Nezabutni's response in Ukraine

About the situation

Since February, 24 2022 a wholescale Russian military invasion started in Ukraine. During the first month of war more than 4 thousand houses were destroyed, 6,5 million Ukrainians left their homes. A lot of villages in Ukraine are on the edge of a humanitarian catastrophe without water, heat, and electricity. The most vulnerable populations such as people with dementia and their relatives are finding themselves in an extremely difficult situation. The biggest challenges that they are facing include:

  • Evacuation of people with dementia from the most dangerous territories and finding a new place for them to live.
  • Lack of medication and medical supplies. 
  • The general state of people with dementia has worsened considerably. This has been caused by the constant noise of the air strikes and necessity to hide in bomb shelters or other safe places, which has extremely difficult or impossible for people with dementia.
  • Difficulty for people living with dementia and their relatives to flee from their country.
  • The lack of awareness surrounding dementia is a big problem. People don’t feel comfortable disclosing their condition to people around them, which can often make things worse.

Ongoing work/Nezabutni’s response

Since the first days of the war “Nezabutni”, a charitable foundation dedicated to supporting people with dementia and their relatives, has taken on the role of supporting people with dementia living in Ukraine. To ensure people living with dementia and their relatives continue to be supported during this difficult time, Nezabutni has:

  • Recruited forty volunteers to search, collect, and deliver medication to people living with dementia. Since the war started 90% of pharmacies have closed. This work has been essential to ensure people with dementia continue to have access to their medication. Thanks to Americares more than 800 kg of medications were delivered to Ukraine in the first shipment and another shipment is on its way. ADI and the WHO are also doing their best in helping find the needed medications.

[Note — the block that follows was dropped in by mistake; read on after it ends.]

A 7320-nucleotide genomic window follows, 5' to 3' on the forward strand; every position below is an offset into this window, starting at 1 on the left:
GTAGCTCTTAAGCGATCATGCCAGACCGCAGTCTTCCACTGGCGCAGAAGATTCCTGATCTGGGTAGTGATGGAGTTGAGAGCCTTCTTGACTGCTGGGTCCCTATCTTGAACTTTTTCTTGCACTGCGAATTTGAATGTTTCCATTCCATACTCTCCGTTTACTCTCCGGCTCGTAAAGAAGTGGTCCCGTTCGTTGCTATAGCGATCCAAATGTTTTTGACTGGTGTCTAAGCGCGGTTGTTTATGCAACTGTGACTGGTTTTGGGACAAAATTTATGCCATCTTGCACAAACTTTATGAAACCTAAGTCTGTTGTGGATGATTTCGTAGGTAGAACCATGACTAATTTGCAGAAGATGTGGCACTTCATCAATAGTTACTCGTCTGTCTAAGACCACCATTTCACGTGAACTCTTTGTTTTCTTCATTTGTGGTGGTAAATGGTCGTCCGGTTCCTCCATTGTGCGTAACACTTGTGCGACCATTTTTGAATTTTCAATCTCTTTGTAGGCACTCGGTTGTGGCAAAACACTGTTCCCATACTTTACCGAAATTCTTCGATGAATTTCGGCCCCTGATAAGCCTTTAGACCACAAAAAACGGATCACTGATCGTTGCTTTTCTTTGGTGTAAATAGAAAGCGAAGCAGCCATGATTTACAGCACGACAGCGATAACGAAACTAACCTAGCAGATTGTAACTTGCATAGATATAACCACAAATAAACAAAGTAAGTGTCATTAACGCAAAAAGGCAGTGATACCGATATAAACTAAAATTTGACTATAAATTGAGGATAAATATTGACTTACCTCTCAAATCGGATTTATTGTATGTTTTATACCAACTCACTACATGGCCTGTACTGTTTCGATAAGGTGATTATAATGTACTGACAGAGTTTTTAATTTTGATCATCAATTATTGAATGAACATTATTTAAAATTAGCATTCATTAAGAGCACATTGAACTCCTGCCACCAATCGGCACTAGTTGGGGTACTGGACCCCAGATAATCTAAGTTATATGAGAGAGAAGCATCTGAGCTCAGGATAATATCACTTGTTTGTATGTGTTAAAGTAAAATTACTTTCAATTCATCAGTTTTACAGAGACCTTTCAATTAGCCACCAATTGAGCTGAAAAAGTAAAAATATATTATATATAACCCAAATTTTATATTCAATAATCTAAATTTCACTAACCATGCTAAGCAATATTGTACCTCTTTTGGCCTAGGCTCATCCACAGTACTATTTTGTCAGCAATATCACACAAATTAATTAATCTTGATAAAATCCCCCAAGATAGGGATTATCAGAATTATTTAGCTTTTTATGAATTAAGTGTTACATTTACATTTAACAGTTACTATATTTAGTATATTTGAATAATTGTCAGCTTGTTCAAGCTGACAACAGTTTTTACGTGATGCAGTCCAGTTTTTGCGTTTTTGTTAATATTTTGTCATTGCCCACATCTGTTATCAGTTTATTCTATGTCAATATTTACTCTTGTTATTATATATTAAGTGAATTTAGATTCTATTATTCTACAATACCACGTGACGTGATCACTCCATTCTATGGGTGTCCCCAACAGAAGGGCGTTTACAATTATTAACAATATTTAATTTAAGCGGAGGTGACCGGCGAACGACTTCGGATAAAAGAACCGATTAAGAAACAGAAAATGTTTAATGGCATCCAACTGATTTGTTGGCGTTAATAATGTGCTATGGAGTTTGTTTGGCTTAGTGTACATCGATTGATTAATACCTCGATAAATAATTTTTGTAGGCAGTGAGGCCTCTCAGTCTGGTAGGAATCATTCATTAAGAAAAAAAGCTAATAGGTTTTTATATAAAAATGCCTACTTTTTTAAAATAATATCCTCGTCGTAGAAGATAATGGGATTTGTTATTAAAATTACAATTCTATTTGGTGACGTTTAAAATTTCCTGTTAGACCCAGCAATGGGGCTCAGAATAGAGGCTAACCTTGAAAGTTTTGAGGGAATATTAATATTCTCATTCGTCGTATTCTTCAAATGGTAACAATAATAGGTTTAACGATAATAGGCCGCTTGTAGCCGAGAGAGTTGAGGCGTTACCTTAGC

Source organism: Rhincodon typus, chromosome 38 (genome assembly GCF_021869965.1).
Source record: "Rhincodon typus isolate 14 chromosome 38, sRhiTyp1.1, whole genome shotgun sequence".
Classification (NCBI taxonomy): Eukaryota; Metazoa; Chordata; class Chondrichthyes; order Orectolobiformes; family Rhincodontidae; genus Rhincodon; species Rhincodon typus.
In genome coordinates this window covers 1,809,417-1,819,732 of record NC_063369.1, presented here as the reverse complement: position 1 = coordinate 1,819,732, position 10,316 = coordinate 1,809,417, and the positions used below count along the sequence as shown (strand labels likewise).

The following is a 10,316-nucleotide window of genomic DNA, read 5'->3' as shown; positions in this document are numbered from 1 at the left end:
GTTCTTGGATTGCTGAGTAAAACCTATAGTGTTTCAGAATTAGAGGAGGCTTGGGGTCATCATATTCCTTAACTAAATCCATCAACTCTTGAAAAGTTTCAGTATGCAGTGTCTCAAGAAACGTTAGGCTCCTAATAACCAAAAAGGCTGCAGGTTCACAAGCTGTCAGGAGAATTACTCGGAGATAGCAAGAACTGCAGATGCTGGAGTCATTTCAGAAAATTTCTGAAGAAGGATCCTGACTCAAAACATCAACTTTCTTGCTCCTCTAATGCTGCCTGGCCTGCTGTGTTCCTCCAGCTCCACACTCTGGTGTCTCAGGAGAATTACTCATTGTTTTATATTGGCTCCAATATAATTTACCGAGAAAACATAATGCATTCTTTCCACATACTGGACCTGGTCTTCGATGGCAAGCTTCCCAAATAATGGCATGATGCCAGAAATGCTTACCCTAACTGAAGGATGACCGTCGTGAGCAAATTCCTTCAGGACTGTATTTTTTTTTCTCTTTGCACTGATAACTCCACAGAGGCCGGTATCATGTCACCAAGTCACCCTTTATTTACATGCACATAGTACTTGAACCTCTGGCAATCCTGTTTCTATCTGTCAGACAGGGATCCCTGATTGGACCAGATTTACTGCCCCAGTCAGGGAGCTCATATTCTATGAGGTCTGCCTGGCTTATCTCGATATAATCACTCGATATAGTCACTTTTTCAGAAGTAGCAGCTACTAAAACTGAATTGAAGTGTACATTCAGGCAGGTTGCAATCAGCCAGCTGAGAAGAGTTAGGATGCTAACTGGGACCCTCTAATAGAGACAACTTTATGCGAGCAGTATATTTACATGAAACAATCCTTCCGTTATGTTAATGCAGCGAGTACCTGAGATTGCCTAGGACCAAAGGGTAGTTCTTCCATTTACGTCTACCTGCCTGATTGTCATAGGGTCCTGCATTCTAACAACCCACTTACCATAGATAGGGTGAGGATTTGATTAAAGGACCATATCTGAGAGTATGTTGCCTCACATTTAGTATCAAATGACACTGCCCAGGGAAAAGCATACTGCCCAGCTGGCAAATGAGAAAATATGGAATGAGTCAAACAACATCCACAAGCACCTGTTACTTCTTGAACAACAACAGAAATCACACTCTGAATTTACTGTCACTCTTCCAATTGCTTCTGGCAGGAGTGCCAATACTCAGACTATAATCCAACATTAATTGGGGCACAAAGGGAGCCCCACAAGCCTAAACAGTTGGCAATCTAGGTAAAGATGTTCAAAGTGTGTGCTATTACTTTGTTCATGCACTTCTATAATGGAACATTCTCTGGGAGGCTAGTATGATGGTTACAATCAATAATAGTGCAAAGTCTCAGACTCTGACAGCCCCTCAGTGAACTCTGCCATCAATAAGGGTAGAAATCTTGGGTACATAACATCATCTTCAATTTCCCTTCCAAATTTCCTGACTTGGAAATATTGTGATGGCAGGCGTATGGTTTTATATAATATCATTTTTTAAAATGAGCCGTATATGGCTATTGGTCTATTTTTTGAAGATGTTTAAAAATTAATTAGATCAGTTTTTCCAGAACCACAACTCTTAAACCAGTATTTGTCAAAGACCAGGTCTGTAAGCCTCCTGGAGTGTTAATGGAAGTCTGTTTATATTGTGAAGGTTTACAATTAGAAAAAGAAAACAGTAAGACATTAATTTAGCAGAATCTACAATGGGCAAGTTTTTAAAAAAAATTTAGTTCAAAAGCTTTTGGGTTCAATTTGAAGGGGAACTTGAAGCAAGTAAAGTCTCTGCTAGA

• To support families, we have provided free online consultations with psychiatrists, individual sessions with psychologists and group therapy sessions. Additionally, a Viber group for relatives of people with dementia has been developed. This group is meant to provide a space for relatives of people with dementia to communicate and support each other, as needed.
  • For individuals that have fled the country, Nezabutni has provided informational support, help with finding transport and personal needs like wheelchairs.
  • Assisted ADI in developing informational cards covering advice for carers, humanitarian agencies, communities and people living with dementia during times of crisis.
  • Seeking help from countries to provide information and assist people with dementia who are arriving in their countries as refugees. The support that we are advocating for includes help with respite care, access to adult daycentres, or to open temporary spaces in a nursing home. Additionally, through the local Societies that help people with dementia in other countries, Nezabutni has been asking at the government level to assist with medications and access to nursing homes. 

If you would like find out more about, and support, Nezabutni's work, please visit its website here: Незабутні (nezabutni.org)